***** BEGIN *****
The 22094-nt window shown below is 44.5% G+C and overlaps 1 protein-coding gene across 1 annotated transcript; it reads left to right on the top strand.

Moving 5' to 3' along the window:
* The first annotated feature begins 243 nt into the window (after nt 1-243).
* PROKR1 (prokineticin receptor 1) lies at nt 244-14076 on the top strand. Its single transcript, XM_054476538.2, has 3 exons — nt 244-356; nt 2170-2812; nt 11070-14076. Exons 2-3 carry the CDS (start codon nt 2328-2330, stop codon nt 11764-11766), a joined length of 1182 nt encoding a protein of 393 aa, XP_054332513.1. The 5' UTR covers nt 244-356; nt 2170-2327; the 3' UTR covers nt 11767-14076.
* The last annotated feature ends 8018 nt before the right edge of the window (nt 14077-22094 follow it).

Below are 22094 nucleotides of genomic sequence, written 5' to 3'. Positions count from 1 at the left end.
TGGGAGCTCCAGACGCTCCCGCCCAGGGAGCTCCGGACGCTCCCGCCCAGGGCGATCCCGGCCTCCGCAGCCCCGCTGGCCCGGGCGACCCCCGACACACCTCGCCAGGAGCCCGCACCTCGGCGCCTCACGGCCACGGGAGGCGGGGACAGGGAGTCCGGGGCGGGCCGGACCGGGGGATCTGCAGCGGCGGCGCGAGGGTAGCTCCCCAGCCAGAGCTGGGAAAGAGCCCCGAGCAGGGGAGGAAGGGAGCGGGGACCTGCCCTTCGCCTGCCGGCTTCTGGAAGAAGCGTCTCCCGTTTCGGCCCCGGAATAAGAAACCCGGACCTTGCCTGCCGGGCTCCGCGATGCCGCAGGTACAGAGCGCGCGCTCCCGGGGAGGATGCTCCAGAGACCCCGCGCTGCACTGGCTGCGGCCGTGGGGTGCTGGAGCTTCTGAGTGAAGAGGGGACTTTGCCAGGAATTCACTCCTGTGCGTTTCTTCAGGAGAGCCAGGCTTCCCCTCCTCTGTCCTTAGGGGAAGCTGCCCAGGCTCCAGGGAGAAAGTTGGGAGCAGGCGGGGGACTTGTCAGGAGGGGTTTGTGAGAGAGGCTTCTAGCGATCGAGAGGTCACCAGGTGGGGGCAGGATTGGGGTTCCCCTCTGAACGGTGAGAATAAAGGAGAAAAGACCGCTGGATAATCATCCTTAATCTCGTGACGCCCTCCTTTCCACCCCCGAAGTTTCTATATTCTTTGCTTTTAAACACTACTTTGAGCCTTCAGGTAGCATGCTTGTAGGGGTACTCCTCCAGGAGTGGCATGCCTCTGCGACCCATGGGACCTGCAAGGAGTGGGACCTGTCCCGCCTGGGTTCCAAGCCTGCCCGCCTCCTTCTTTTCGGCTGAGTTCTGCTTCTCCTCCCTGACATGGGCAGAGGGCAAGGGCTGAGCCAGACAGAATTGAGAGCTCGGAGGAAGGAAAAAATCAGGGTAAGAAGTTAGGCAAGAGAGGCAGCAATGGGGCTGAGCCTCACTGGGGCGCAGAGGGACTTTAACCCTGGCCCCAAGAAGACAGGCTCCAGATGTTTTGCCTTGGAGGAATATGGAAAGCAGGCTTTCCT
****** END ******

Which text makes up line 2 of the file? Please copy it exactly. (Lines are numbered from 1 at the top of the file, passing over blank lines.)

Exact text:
Moving 5' to 3' along the window: